I have received several emails from colleagues and peers in the industry wondering ‘why I have been dark’ on my blog for the past two months.
Like many marketing and communications professionals I have been heads down in business - making adjustments to programs and activities for the remainder of 2008 and planning for 2009.
To say the least, the affects of the financial crises and daunting uncertainty across global markets has put significant pressure on companies to aggressively manage both the bottom line (expenses and operational budgets) and top line growth (sales and revenue generation). This intensive thrust to ‘back to basics’ management impacts all departments and organizations. Managers are required to make adjustments to their operations to become laser focused and efficient AND deliver more value and results (and some cases - much more) with less resources (and in some cases - much less).
These circumstances pose a number of challenges for many marketing and communications professionals to adapt to.
I personally have an optimistic view of the situation. Looking back at history, the market goes through a correction once every 10-15 years (e.g. recession in the late 80s; and the dot.com bubble bust in 2001). Our current situation is definitely the worst ‘correction’ in several decades, but nonetheless a correction it is.
Although tough and challenging to go through, what history shows is that numerous product, service and technology innovations tend to emerge out of each market correction or crisis. All of which fuel new business models and market and career opportunities. These innovations come (in part) through a flushing of inefficiencies, consolidation of ‘players/companies,’ and a refocus on creating and providing more value. The companies that plan and adapt appropriately will be the big winners (both old and new companies).
As a communications executive, I see this as a great opportunity. The power of thought leadership, relationships and collaborative industry influence that largely extends from programs driven by communications departments is a great ‘currency’ that gains tremendous value in any economic recession or down turn. As communication practitioners, our role in helping to guide the market renewal process is critical.
What do I mean?
The results delivered through well structured communication and influence programs do not require huge budgets or mega teams to drive.
The effects of positive ‘unpaid media,’ external thought leadership and word-of-mouth and advocacy programs delivered through successful press, analyst, blogger, customer, employee, community and other influencer relations programs costs very little to execute AND generates very high returns for your company. The benefits can be realized through the advancement of your company’s competitive position; positive reputation management; validation of new market/business opportunities; and 3rd party education, thought leadership and best practices that increase visibility and confidence that your business is a valuable and smart investment (for shareholders, customers, partners and employees).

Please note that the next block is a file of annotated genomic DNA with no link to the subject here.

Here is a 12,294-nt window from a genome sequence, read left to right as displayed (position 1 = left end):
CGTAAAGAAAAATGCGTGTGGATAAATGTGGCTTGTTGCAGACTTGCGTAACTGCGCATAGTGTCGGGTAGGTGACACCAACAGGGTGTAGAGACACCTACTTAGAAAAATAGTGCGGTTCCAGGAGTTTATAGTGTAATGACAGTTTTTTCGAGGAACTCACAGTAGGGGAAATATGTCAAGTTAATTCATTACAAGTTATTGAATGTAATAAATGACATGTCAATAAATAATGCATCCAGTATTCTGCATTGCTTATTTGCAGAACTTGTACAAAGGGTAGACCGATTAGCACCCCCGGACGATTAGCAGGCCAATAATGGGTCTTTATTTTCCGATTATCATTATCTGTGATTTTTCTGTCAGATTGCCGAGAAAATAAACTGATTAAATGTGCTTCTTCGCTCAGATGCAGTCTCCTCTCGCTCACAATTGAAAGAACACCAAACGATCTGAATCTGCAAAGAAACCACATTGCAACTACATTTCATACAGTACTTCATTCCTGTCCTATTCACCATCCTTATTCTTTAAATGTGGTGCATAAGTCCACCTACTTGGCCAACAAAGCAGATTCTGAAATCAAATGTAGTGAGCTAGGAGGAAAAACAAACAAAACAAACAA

Further to this, the use of existing technologies and social media strategies (among other things) offer marketing and communication professionals a tremendous and low cost way to disseminate messages with great scale and build awareness and maintain relationships with influencers (internal and external) in an increasingly global and dynamic business environment.
I believe that 2009 will bring a number of significant and positive changes to the marketing and communication profession. I predict that we will see greater adoption and more innovative use of social media; new designs of communication and marketing organizations that adapt to a new influence ecosystem; more focus on customer and ‘community’ engagement; new metrics and measurement designs; and increased ‘insight’ programs to support corporate decision making. These changes will contribute to a much needed renewal of marketing and communications that will help to evolve our profession to become more strategic, vibrant and valued across all industry sectors and geographies.
I encourage all of my industry peers and colleagues to take advantage of this opportunity with an optimistic outlook. Challenge yourselves to better understand your business and industry environment.
Look for new opportunities to provide value. Understand how to better use the ‘process’ of communications and the power of relationships to advance your company’s position in the industry and drive positive awareness, thought leadership and confidence back into the market! And lastly - be bold, be proactive, and be proud!!!